As your constituent, I urge you to consider the implications of this change and to support retention of funding for K-12 health-related education within NIH, enabling the Institutes to continue this broad, critically important pathway to health literacy and jobs.
The programs slated for elimination have been a tremendous resource for K-12 students and teachers, especially those in minority and disadvantaged schools, for whom biomedical educational resources are very limited. Equally important, they are unique among all federal programs in enhancing health literacy and are crucial to NIH’s mission of promoting the health of our nation’s citizens. “In-person” programs engage more than 82,500 K-12 students and 5,750 K-12 teachers each year and online programs reach more than 20 million annually. Exhibitions at some of the nation’s largest museums and science centers reach millions more children, teachers and families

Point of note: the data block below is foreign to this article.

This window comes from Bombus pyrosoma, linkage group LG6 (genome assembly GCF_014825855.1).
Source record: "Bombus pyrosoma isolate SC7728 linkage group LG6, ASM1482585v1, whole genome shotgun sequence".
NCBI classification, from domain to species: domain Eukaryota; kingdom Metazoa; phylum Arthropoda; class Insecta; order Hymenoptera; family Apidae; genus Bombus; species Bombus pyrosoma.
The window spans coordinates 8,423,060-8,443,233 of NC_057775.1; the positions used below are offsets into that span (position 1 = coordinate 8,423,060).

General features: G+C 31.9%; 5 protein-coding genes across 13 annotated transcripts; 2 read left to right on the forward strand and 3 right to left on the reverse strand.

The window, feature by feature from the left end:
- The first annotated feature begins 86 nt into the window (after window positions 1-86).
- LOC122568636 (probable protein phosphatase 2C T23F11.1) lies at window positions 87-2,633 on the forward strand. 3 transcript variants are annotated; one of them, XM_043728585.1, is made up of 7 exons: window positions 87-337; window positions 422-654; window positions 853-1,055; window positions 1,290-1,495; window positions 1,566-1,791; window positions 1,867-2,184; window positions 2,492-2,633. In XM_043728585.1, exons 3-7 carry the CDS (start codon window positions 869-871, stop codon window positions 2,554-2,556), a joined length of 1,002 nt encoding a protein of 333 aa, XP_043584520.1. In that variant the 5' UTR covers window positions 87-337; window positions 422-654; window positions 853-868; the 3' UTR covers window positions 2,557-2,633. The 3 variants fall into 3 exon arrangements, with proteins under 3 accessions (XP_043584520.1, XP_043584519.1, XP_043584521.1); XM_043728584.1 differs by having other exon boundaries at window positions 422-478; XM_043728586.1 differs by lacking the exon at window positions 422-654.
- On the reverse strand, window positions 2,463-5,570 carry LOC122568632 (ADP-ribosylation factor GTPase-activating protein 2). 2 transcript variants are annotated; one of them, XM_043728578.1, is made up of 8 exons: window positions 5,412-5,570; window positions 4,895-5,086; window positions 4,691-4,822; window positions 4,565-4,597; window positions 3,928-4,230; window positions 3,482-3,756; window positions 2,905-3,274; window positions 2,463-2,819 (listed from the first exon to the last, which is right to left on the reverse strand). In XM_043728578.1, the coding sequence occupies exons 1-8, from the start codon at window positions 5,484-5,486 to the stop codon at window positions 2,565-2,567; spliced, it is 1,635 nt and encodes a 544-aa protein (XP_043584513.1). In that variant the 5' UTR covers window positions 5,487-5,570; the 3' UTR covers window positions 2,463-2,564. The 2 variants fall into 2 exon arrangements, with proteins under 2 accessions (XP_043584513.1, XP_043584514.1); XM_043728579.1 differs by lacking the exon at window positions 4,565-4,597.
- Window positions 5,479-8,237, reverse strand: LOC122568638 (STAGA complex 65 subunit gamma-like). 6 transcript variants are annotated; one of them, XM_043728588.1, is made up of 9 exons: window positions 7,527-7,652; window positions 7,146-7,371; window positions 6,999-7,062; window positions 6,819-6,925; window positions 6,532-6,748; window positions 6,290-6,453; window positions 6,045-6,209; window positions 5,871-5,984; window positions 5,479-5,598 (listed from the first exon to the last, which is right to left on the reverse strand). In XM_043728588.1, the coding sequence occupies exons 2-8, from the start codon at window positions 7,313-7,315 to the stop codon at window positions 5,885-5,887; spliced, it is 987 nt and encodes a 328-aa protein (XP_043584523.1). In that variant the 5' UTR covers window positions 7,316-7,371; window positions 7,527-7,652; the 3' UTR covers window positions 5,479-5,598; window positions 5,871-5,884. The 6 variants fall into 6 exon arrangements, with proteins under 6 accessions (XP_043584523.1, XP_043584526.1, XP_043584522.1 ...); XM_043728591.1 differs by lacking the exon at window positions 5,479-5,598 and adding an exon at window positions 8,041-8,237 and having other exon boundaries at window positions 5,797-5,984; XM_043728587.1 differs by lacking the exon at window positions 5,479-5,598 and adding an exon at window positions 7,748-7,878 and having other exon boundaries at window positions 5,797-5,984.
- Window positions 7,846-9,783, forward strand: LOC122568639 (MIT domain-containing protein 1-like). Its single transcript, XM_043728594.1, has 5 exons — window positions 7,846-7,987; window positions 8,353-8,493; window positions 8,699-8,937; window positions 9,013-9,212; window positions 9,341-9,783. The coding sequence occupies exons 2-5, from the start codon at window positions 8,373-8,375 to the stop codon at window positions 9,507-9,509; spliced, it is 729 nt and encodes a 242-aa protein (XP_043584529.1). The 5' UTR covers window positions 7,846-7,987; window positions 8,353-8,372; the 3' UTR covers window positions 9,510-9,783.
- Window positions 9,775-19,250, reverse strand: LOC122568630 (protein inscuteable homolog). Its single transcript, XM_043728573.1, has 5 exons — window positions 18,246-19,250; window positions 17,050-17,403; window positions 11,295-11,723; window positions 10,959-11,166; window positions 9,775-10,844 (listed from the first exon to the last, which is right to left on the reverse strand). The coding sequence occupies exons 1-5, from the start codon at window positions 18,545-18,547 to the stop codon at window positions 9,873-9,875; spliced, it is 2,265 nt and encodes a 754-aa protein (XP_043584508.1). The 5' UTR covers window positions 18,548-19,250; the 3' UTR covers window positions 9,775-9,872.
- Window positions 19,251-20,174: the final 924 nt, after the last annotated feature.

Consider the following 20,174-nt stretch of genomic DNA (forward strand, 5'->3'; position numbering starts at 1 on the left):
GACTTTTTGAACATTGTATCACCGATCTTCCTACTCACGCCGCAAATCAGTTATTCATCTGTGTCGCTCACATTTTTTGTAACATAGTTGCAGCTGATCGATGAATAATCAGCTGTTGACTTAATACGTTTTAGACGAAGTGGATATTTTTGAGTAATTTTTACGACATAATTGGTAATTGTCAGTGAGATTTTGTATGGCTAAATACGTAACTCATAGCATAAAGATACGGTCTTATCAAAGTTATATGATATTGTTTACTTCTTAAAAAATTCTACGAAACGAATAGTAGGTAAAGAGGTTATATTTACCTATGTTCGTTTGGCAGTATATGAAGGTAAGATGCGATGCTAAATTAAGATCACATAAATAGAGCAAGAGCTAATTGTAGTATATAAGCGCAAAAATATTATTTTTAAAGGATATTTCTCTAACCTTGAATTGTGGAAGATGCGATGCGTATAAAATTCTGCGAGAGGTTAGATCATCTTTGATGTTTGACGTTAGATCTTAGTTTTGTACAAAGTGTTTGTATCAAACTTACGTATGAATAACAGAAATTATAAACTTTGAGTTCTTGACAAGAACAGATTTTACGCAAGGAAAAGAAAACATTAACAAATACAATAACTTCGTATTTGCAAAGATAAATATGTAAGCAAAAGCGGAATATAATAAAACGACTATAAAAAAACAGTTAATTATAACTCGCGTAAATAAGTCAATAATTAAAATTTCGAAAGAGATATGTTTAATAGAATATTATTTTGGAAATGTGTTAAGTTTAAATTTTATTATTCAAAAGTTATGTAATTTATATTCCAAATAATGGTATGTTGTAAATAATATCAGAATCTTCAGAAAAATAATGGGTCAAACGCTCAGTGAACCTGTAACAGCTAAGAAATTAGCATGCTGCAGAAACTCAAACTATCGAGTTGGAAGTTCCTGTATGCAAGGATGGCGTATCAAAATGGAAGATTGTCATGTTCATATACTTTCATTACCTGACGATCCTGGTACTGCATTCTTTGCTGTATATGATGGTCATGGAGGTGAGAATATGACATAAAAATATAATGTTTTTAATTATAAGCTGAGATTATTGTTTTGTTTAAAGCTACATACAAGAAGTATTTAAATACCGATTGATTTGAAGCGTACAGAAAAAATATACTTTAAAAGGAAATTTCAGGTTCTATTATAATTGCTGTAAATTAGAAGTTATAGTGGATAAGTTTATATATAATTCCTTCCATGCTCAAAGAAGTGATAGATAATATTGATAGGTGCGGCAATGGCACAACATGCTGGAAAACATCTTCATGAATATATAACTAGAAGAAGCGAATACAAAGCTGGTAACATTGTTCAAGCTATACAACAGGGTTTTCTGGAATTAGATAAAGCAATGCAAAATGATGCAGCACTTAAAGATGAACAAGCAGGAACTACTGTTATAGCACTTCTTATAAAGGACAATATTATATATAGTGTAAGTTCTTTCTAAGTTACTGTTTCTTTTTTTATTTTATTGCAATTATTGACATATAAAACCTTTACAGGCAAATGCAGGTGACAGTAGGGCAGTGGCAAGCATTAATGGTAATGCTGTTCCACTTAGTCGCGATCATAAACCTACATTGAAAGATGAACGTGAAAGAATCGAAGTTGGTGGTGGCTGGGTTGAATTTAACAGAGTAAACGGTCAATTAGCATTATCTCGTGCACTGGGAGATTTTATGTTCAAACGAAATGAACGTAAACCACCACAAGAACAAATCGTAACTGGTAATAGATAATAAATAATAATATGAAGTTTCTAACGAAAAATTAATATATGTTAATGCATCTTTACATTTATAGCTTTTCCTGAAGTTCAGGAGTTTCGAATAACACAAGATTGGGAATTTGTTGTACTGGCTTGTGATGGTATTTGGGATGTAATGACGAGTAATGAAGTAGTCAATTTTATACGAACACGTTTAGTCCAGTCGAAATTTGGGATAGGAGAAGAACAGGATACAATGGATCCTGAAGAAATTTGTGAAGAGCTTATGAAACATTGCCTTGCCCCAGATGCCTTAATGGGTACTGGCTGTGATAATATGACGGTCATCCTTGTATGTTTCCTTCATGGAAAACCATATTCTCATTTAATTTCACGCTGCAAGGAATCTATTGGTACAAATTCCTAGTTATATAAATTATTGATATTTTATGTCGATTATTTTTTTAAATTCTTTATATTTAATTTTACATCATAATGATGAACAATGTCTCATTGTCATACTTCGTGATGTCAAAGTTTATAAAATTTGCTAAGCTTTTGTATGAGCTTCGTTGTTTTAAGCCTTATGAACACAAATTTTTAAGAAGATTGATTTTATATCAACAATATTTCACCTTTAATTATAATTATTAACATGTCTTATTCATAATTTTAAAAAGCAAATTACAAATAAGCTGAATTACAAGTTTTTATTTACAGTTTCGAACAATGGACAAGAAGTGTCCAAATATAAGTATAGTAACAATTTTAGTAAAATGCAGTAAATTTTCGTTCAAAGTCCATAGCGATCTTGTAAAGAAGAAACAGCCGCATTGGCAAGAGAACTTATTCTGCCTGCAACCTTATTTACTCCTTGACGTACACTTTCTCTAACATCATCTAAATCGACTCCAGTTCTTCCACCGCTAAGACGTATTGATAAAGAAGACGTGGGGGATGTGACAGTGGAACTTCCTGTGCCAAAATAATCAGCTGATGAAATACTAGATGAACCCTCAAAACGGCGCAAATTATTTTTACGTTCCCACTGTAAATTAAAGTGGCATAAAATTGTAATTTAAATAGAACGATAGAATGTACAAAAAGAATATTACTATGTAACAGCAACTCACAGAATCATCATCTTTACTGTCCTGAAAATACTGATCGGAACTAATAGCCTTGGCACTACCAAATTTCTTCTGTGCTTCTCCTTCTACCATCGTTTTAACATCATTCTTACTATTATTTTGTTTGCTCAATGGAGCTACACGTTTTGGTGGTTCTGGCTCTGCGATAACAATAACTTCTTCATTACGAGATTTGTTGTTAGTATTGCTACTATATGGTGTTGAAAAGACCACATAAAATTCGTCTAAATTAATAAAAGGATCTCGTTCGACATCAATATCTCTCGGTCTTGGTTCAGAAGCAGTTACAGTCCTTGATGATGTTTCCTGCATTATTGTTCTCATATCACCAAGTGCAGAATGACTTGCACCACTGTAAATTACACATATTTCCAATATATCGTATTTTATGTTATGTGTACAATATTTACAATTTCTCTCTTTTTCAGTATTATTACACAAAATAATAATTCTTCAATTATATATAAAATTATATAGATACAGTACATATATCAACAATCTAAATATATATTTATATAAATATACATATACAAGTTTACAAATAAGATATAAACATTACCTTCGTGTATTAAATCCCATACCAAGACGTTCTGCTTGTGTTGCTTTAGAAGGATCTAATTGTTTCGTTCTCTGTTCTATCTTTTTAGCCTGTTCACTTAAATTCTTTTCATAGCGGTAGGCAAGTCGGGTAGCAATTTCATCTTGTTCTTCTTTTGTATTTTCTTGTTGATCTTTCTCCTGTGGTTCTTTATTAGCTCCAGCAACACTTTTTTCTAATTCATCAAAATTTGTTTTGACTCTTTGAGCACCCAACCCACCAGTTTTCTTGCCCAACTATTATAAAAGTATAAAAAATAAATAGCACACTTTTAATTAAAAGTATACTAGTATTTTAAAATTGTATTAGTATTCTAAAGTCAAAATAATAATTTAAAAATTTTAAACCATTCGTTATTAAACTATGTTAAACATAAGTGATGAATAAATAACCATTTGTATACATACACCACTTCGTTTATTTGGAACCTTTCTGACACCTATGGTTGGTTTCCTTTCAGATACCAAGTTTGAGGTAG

None of the agencies delegated to assume responsibility for STEM programs – National Science Foundation, Smithsonian Institution, and Department of Education – have a health education priority. The proposed action will result in the loss of critical, high-impact health-focused programs. Consolidation will greatly reduce the number of students entering health and biomedical research careers, threatening our nation’s overall health and health literacy.